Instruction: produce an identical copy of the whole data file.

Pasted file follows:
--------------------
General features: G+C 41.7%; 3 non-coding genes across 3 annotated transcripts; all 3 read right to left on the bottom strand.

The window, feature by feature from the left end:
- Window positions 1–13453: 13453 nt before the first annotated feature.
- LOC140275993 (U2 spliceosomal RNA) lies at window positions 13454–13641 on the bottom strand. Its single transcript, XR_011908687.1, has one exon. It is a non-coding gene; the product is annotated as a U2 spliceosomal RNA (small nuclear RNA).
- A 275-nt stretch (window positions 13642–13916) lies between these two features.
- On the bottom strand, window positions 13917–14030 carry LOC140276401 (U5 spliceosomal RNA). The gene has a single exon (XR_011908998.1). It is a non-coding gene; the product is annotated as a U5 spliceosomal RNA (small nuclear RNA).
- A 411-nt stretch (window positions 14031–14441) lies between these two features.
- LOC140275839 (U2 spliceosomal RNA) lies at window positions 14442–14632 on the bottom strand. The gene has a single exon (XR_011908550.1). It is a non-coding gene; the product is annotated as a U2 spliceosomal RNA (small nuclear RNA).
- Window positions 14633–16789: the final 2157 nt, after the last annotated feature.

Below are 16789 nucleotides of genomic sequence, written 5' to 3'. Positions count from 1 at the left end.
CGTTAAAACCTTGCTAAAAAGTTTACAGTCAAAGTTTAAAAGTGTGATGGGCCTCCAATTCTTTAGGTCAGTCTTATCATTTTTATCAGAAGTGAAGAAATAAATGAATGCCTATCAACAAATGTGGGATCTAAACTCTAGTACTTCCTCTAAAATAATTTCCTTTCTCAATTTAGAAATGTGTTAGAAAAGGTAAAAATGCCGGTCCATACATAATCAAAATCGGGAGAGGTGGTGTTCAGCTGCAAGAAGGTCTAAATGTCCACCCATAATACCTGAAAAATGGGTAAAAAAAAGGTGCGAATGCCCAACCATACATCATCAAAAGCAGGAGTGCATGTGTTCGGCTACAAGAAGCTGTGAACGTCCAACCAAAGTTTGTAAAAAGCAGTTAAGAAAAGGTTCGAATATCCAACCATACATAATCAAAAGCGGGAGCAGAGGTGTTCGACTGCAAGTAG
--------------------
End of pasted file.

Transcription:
General features: G+C 41.7%; 3 non-coding genes across 3 annotated transcripts; all 3 read right to left on the bottom strand.

The window, feature by feature from the left end:
- Window positions 1–13453: 13453 nt before the first annotated feature.
- LOC140275993 (U2 spliceosomal RNA) lies at window positions 13454–13641 on the bottom strand. Its single transcript, XR_011908687.1, has one exon. It is a non-coding gene; the product is annotated as a U2 spliceosomal RNA (small nuclear RNA).
- A 275-nt stretch (window positions 13642–13916) lies between these two features.
- On the bottom strand, window positions 13917–14030 carry LOC140276401 (U5 spliceosomal RNA). The gene has a single exon (XR_011908998.1). It is a non-coding gene; the product is annotated as a U5 spliceosomal RNA (small nuclear RNA).
- A 411-nt stretch (window positions 14031–14441) lies between these two features.
- LOC140275839 (U2 spliceosomal RNA) lies at window positions 14442–14632 on the bottom strand. The gene has a single exon (XR_011908550.1). It is a non-coding gene; the product is annotated as a U2 spliceosomal RNA (small nuclear RNA).
- Window positions 14633–16789: the final 2157 nt, after the last annotated feature.

Below are 16789 nucleotides of genomic sequence, written 5' to 3'. Positions count from 1 at the left end.
CGTTAAAACCTTGCTAAAAAGTTTACAGTCAAAGTTTAAAAGTGTGATGGGCCTCCAATTCTTTAGGTCAGTCTTATCATTTTTATCAGAAGTGAAGAAATAAATGAATGCCTATCAACAAATGTGGGATCTAAACTCTAGTACTTCCTCTAAAATAATTTCCTTTCTCAATTTAGAAATGTGTTAGAAAAGGTAAAAATGCCGGTCCATACATAATCAAAATCGGGAGAGGTGGTGTTCAGCTGCAAGAAGGTCTAAATGTCCACCCATAATACCTGAAAAATGGGTAAAAAAAAGGTGCGAATGCCCAACCATACATCATCAAAAGCAGGAGTGCATGTGTTCGGCTACAAGAAGCTGTGAACGTCCAACCAAAGTTTGTAAAAAGCAGTTAAGAAAAGGTTCGAATATCCAACCATACATAATCAAAAGCGGGAGCAGAGGTGTTCGACTGCAAGTAG